Often in a visit with people about their money and finances it comes to my attention that they are having to lean more and more on higher risk investments to make money.
Why is this when it appears that the market is really doing well? To answer this question I believe you have to understand a diversified portfolio. Typically when a person is sitting down with the financial advisor of their choice that advisor does a risk analysis of the person who he is advising. This analysis is given much attention in the financial world so that advisers and the companies they represent can show that they are investing for the best interest of their clients. (To understand what makes the ideal investment click here) Once the analysis is complete then the advisor suggests a portfolio that should best represent their client’s risk tolerance.
This portfolio will typically be divided into segments of growth funds with high risks, stable blue-chip funds, and are balanced with such things as bonds, money market accounts, and cash positions. In the short history of the American public investing in mutual funds seemed like a very good strategy, the growth portion of investments could move up and down in value while the constant growth provided by bonds, money market accounts, and cash at 3-5% would at least take the sting when high risk funds suffered losses.
The challenge in today’s market is that bonds, money market accounts, and cash have earn almost 0% for nearly a decade, and this trend could continue for many years. The high risk funds are therefore left by themselves to produce all the gains in the portfolio. Because there are losses in the higher risk funds and no growth by compounding in the other portion of the portfolio, this drives the individual to take more risk in an effort to make more of a return.
Let’s look at some examples. If 50% of my money is in growth funds and 50% of my money is in safe funds averaging 4% return and I wanted to earn an average of 7% return in my portfolio my growth funds would have to average 10% return. If I have the same 50%/50% strategy and my safe funds are getting 0% return my growth funds have to average 14% to get the same 7% return. More risk and more volatility have to be taken to achieve the higher rate of return. What if, as history clearly verifies, you cannot obtain that 14% as an average? What is going to happen to your future retirement needs?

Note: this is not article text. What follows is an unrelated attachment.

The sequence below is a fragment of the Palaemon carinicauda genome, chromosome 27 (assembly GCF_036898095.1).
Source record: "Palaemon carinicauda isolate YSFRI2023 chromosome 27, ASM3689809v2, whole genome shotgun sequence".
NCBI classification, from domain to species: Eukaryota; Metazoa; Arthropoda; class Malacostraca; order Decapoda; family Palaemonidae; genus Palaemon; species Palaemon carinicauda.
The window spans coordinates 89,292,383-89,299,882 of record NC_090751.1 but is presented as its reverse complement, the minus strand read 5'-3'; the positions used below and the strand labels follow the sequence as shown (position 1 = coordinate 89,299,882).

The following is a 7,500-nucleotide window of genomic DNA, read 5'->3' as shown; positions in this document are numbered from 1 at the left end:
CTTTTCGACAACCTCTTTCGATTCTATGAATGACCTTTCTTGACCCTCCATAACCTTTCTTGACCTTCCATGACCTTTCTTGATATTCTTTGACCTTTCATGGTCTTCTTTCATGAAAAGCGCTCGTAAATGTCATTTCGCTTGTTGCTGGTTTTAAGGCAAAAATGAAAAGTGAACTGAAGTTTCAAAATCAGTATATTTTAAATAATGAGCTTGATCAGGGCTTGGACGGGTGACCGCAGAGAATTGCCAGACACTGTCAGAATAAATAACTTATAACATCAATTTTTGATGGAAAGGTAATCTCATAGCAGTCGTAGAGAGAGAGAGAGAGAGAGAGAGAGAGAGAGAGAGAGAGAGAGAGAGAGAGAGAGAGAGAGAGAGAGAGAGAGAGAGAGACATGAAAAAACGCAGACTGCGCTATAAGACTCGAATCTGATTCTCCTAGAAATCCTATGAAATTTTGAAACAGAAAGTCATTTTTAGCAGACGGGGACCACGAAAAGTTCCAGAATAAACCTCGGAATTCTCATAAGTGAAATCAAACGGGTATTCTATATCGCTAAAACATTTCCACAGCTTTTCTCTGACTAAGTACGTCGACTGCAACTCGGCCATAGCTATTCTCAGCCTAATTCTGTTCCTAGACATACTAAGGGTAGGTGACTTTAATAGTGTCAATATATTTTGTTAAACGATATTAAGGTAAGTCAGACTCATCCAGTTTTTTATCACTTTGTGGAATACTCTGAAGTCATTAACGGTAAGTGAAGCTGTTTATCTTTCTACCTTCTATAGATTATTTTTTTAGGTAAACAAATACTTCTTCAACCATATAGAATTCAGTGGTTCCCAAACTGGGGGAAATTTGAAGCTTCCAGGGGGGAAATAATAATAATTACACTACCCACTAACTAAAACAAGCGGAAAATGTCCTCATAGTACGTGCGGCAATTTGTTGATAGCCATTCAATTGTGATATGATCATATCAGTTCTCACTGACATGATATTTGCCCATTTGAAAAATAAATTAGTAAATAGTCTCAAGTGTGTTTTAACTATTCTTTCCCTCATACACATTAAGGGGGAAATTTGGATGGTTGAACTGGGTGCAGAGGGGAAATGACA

If there were an alternative to balancing the portfolio wouldn’t you want to know?
Well, at Henderson and Floyd Financial we suggest to our clients that there is an alternative. It is specifically and specially designed, dividend paying, Whole Life Insurance. Cash values receive guaranteed increase in the neighborhood of 3%! In additional to the guaranteed growth dividends are also paid. The companies that we represent have paid dividends every year for over 100 years. Using a strategy of placing the secure, safe portion of your investment in Whole Life Insurance allows the investor peace of mind as the riskier portions of their portfolio ride the stock market wave.
Let us be perfectly clear when we say Whole Life Insurance, we are not talking about Indexed Universal Life Insurance, or Universal Life Insurance in any way. There is a clear and distinct difference in a Universal Life Insurance and a Dividend Paying, Whole Life Insurance.
By Jason I. Henderson, Ph.D.
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